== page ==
Sensors that automatically transmit air, soil, and water conditions to smartphone apps; busy intersections connected to a local, cloud-enabled, deep learning system for coordinating pedestrian and autonomous vehicle traffic; a new formula for producing cement that significantly cuts greenhouse gas emissions. Increasingly, our crowded urban areas will require blue-sky visions like these to render them more livable, sustainable, and climate-resilient. Or, in other words, smart.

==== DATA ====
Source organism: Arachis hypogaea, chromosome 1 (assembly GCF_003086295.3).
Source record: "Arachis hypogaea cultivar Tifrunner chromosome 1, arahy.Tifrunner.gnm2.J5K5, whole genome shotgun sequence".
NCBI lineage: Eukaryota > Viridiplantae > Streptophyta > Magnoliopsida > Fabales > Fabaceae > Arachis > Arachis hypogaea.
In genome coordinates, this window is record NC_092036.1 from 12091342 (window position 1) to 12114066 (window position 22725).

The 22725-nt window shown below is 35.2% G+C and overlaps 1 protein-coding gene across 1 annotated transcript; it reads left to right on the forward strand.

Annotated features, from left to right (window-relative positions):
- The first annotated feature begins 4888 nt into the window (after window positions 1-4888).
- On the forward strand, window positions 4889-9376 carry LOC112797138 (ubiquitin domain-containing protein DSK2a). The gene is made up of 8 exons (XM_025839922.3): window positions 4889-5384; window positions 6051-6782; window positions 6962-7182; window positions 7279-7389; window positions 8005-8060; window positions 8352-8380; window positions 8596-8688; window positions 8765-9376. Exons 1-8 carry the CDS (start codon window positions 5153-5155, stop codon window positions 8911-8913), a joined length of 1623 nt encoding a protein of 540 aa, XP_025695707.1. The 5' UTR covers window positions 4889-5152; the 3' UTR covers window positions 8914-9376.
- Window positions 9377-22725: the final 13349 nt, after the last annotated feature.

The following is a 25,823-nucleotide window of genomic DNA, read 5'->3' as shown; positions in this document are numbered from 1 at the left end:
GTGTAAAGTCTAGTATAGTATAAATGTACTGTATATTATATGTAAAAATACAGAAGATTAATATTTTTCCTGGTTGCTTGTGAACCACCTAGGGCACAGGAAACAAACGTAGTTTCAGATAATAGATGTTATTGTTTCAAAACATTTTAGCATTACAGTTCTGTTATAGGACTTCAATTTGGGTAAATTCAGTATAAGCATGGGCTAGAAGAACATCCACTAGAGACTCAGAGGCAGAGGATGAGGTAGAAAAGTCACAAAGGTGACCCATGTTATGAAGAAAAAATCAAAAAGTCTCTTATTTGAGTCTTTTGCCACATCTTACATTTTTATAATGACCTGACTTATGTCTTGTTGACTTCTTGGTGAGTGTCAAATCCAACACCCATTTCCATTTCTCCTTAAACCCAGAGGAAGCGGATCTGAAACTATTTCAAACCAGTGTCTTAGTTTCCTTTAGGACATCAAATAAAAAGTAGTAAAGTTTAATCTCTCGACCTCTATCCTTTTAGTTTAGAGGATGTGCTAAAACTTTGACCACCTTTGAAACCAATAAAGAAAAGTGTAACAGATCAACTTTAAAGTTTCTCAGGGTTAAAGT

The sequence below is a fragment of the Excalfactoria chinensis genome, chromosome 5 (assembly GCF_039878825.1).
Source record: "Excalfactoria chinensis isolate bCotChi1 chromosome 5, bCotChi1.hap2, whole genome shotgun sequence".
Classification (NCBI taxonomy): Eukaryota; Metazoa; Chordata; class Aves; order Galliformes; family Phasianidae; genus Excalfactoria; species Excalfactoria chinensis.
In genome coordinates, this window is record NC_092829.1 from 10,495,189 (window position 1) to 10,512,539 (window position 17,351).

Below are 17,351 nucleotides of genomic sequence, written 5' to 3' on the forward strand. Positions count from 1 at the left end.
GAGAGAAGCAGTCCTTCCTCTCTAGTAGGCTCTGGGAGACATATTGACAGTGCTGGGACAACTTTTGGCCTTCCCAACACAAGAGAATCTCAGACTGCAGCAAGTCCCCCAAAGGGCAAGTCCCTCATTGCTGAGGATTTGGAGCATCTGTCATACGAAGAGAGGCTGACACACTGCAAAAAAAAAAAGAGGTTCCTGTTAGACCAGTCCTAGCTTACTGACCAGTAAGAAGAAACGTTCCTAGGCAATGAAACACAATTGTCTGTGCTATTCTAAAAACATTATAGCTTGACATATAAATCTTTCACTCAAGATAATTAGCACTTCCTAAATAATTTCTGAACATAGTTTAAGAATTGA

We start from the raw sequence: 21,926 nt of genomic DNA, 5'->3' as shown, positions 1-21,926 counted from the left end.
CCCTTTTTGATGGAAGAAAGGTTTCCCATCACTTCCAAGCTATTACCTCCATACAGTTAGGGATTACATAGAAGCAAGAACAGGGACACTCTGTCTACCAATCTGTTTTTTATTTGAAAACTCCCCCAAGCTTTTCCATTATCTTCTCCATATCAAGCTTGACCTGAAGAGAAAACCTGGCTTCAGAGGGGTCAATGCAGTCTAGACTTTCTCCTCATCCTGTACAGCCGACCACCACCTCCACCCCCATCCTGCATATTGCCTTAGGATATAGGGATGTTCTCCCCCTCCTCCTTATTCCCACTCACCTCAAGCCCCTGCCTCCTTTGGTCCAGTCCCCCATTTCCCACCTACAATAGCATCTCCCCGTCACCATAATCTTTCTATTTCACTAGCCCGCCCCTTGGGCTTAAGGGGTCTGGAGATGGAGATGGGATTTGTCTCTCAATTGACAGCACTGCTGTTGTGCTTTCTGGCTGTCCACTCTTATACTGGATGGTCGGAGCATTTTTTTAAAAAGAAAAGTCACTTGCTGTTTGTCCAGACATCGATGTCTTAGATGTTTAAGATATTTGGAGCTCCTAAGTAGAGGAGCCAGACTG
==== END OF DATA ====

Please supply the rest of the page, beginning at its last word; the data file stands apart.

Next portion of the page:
Though the phrase “smart city” entered our lexicon about a decade ago, the concept is still very much evolving. At its simplest, it employs the Internet of Things (IoT) to optimize urban services. But implementing clever tools for harnessing ever more data isn’t enough, says Civil Engineering Professor Andrew Smyth—to be truly smart, cities must integrate technology with an eye to the greater good. “It takes thoughtful engineering to ensure that these initiatives directly support societal benefits,” he says. “At Columbia, we’re looking for ways to serve neighborhood groups, industry, municipalities, and individual citizens.”